- Limit exposure to blue light at night. Yellow lights can be used to create a cozy feeling and help the body fall asleep more easily.
- Clean the sleeping space regularly, make sure the bedroom has a moderate temperature, not too noisy, pillows and blankets must be cleaned to avoid discomfort and itching.
- Eat dinner before 19:00 and do not eat at night to avoid insomnia. If you often suffer from sleep paralysis, you should abstain from alcohol, strong tea and coffee after 12:00 noon.
- Try to sleep and wake up at a fixed time. This habit will help stabilize the biological clock and reduce sleep disorders.
- Exercise daily to relax, relieve stress and stimulate the pineal gland to produce melatonin. However, do not exercise within 2 hours of bedtime.
- You can meditate, drink herbal tea, use an essential oil diffuser, massage, etc. before going to bed to sleep better and sleep more deeply.
- Another issue to keep in mind is to limit the amount of time you sleep during the day. Sleep for no more than 30 minutes and avoid sleeping completely during the day if you often have trouble sleeping at night.
- If you can’t fall asleep, you should wake up and then do your favorite activities such as reading, painting, etc. until you feel sleepy again. At this point, you can go back to bed to start sleeping.
- Get up early to expose yourself to the sun. Sunlight helps regulate the biological clock and stabilize the body’s hormone production (including the hormone melatonin – the hormone that induces sleep and deep sleep).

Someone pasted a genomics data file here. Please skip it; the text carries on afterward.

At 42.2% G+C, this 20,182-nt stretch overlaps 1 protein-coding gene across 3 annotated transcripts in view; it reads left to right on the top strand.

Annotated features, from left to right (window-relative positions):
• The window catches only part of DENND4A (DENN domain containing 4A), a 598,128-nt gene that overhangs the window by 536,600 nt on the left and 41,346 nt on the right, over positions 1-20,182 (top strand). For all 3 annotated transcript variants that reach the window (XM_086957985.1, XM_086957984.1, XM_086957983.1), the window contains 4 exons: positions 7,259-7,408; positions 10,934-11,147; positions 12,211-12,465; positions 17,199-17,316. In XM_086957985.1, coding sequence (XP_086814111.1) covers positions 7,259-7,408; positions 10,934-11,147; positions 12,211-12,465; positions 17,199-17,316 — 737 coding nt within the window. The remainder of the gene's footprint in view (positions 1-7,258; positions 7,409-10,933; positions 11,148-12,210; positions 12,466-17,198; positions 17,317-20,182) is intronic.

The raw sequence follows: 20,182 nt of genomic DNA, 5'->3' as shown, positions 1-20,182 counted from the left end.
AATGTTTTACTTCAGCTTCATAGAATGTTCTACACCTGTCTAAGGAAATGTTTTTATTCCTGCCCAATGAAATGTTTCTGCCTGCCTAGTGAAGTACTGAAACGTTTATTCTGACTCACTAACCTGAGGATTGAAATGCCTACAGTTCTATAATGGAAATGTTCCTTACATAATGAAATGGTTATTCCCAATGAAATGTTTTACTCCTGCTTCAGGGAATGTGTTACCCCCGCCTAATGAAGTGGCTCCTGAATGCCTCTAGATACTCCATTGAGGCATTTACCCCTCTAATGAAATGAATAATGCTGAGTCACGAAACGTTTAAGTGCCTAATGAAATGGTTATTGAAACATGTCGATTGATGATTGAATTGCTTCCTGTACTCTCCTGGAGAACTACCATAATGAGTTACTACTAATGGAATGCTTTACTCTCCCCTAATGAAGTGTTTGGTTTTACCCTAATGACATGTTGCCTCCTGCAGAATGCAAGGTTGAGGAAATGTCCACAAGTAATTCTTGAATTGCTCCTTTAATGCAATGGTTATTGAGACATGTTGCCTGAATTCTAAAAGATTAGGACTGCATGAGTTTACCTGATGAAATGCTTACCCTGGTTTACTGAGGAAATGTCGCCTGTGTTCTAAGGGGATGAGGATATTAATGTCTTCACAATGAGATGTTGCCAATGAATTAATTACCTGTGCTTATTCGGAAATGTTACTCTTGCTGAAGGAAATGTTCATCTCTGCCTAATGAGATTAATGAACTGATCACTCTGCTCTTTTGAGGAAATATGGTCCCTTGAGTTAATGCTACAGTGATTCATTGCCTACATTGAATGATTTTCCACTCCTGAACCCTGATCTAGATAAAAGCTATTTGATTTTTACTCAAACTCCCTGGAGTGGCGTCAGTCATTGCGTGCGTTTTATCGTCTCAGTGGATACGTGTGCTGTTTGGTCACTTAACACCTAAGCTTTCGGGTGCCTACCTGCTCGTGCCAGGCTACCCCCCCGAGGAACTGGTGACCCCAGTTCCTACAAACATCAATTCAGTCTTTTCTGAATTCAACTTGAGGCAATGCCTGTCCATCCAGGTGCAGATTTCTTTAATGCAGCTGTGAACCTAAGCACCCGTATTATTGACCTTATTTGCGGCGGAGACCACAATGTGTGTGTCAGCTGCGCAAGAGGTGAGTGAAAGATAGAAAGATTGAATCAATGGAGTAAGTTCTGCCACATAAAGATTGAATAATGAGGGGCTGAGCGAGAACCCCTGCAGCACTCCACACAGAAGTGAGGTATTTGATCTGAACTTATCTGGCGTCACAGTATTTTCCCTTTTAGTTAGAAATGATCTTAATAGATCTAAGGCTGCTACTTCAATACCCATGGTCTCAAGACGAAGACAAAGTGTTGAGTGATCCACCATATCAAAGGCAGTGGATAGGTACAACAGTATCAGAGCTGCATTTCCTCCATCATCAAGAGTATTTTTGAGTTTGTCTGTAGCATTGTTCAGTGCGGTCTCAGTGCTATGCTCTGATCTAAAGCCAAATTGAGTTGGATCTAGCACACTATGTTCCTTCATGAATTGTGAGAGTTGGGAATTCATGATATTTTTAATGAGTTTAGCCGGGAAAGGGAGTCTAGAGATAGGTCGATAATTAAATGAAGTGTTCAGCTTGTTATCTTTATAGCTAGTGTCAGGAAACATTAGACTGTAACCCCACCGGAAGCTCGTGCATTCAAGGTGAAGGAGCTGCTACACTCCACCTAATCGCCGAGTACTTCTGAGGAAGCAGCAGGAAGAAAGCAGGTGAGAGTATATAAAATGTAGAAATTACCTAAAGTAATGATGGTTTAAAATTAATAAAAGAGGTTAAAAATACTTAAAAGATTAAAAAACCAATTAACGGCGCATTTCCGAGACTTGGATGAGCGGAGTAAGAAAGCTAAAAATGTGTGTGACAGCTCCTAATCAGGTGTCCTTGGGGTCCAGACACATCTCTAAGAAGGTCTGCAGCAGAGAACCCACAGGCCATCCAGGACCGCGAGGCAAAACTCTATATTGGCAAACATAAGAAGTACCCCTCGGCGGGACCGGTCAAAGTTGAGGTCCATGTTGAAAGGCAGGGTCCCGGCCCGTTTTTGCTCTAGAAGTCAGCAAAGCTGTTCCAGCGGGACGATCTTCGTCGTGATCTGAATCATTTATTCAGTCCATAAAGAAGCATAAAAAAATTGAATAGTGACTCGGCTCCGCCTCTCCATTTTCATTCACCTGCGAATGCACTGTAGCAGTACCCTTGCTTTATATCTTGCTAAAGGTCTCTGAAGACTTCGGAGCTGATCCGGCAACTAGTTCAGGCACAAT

- Limit drinking too much water at night because it is easy to cause insomnia due to frequent urination at night.
Measures to prevent sleep paralysis
Sleep paralysis can happen many times during a lifetime. Although not dangerous to health, it is undeniable that this phenomenon causes feelings of fear and discomfort for some people. To limit sleep paralysis, you can do some of the following measures:
- Limit stress in work, study and life.
- Avoid doing jobs with irregular hours. Instead, you should choose a job that works during office hours so that you can rest and sleep on time.
- Build a healthy lifestyle with a balanced diet, time to rest, and regular exercise. Stay away from alcohol, stimulants and limit the use of caffeinated beverages.
- Good treatment of physical and mental health problems such as narcolepsy, depression, post-traumatic stress disorder, etc.
- You can choose to sleep on your side to avoid sleep paralysis.
Sleep paralysis is actually sleep paralysis. This phenomenon is completely harmless and does not require treatment. However, if sleep paralysis is affecting sleep quality, creating feelings of stress and anxiety, you should consider therapy.